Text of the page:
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Rape

  • Gbagbo

    February 14, 2019

    On January 15 2019, Mr Laurent Gbagbo, the former head of state of Côte d’Ivoire (2000-2011) and his right-hand man, Charles Blé Goudé, were acquitted from all charges of crimes against humanity that were allegedly committed between 2010 and 2011. Post-electural bloodshed in Côte d’Ivoire in 2010 resulted in the death of about 3,000 people and the displacement of 500,000. Gbagbo was charged with four counts of crimes against humanity: murder, rape, other inhumane acts or – in the alternative – attempted murder, and persecution, allegedly committed during the 2010-2011 post-election violence in Côte d’Ivoire. Gbagbo, who has pleaded not guilty, was taken into custody by the ICC in 2011. He remained in custody for seven years. The trial was a landmark in the history of the ICC. Gbagbo was the highest profile official and the first former head of state, to stand trial at the ICC since the establishment of the Court.

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  • Men and Boys as Hidden Victims of Sexual Violence

    July 5, 2018

    Generally, victims of rape and other types of sexual violence are reluctant to speak out. Unfortunately, exclusion and stigmatization are the unavoidable corollary of acts of sexual violence. While there still is limited awareness, focus and advocacy on women’s rights in sexually violent circumstances, it is even less so when men are the victims of these crimes. Reflections on the male victims’ perspective to sexual violence in unrest inspired Sophia Ugwu and her team at Centre for African Justice Peace and Human Rights, a non-profit Foundation based in The Hague, to organise a Symposium on sexual violence perpetrated against the Male gender.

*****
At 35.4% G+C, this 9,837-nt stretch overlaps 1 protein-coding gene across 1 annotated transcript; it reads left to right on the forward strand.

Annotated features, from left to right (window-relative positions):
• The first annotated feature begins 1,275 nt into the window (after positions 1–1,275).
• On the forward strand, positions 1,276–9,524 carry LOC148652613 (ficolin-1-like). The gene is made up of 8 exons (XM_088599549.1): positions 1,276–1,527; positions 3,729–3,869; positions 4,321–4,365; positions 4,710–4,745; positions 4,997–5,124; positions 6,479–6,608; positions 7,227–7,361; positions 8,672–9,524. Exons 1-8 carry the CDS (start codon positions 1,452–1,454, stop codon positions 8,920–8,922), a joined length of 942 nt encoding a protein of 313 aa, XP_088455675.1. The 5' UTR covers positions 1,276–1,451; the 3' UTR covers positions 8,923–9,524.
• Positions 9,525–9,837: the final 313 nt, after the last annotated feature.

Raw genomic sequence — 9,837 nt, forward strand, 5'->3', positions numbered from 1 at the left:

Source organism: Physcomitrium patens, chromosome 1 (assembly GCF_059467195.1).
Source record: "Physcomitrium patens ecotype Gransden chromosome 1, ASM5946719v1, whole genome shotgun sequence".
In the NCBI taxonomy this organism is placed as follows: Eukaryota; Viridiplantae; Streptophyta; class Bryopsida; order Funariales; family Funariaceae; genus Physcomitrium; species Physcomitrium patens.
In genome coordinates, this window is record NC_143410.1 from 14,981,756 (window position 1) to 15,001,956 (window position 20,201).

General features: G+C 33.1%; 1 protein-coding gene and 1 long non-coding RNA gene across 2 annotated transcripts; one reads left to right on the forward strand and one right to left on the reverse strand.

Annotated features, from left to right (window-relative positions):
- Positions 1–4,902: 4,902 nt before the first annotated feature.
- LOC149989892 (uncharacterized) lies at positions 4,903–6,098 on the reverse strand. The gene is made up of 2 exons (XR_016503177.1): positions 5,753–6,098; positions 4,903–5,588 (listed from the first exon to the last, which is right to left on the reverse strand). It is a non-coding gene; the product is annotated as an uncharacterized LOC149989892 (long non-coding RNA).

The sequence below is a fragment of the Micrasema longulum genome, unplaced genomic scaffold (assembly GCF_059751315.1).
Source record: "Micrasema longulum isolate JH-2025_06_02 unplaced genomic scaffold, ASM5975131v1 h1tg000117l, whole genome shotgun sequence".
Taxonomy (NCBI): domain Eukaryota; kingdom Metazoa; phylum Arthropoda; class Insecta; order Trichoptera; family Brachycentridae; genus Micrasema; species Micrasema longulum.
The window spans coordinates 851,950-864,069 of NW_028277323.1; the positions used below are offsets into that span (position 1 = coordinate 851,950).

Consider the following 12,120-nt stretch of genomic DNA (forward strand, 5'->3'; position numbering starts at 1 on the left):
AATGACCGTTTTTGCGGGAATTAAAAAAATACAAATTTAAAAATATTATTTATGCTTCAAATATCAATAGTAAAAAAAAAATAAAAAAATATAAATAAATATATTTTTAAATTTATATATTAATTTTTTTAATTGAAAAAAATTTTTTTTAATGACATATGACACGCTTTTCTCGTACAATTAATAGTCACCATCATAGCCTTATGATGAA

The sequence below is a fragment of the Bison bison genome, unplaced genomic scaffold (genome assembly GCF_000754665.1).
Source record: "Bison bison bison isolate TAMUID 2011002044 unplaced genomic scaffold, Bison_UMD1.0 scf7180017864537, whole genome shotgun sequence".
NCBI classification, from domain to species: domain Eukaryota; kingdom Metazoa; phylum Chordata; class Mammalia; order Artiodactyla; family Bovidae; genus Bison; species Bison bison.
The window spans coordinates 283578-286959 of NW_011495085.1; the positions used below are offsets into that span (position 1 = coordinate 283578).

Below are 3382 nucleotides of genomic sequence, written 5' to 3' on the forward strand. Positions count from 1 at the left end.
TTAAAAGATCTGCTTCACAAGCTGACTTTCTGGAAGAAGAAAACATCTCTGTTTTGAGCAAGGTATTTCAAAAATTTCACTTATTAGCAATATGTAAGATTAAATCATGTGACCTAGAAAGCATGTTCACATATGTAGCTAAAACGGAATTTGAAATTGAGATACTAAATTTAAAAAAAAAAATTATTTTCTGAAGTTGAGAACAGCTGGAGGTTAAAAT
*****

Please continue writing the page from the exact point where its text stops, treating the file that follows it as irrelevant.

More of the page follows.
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  • Mali War Crimes Suspect Mr. Al Hassan Makes Initial Appearance Before the ICC

    April 5, 2018

    After the Al Mahdi case, a landmark trial, a second case has been referred to the International Criminal Court (ICC) on charges of war crimes and crimes against humanity committed in Timbuktu, Mali between 2012 and 2013. Another Malian national, 40-year-old Mr Al Hassan Ag Abdoul Aziz Ag Mohamed Ag Mahmoud, faces charges of war crimes and crimes against humanity. He has been accused of destroying holy places, mausoleums of Muslim saints in Timbuktu and of enforcing a policy of forced marriage which had led to sexual slavery and rape of women and girls. The alleged crimes were committed between 2012 and 2013 when Timbuktu was under the control of militant islamists. From April 2012 until January 2013, Mr Al Hassan was head of the Islamic Police.

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  • Ending violence against women

    Ending Violence against Women

    June 23, 2016

    Violence against women occurs throughout the world. Despite great strides made by the international women’s rights movement over many years, women and girls around the world are still married as children or trafficked into forced labor and sex slavery. They are refused access to education and political participation, and some are trapped in conflicts where rape is perpetrated as a weapon of war. Not to mention sexual violence against women and girls, massive rape and sexual assaults in India, Germany and Brazil. In this blog I will address the UNiTE campaign, goals and the most prominent global norms and standards concerning the ending of violence against women.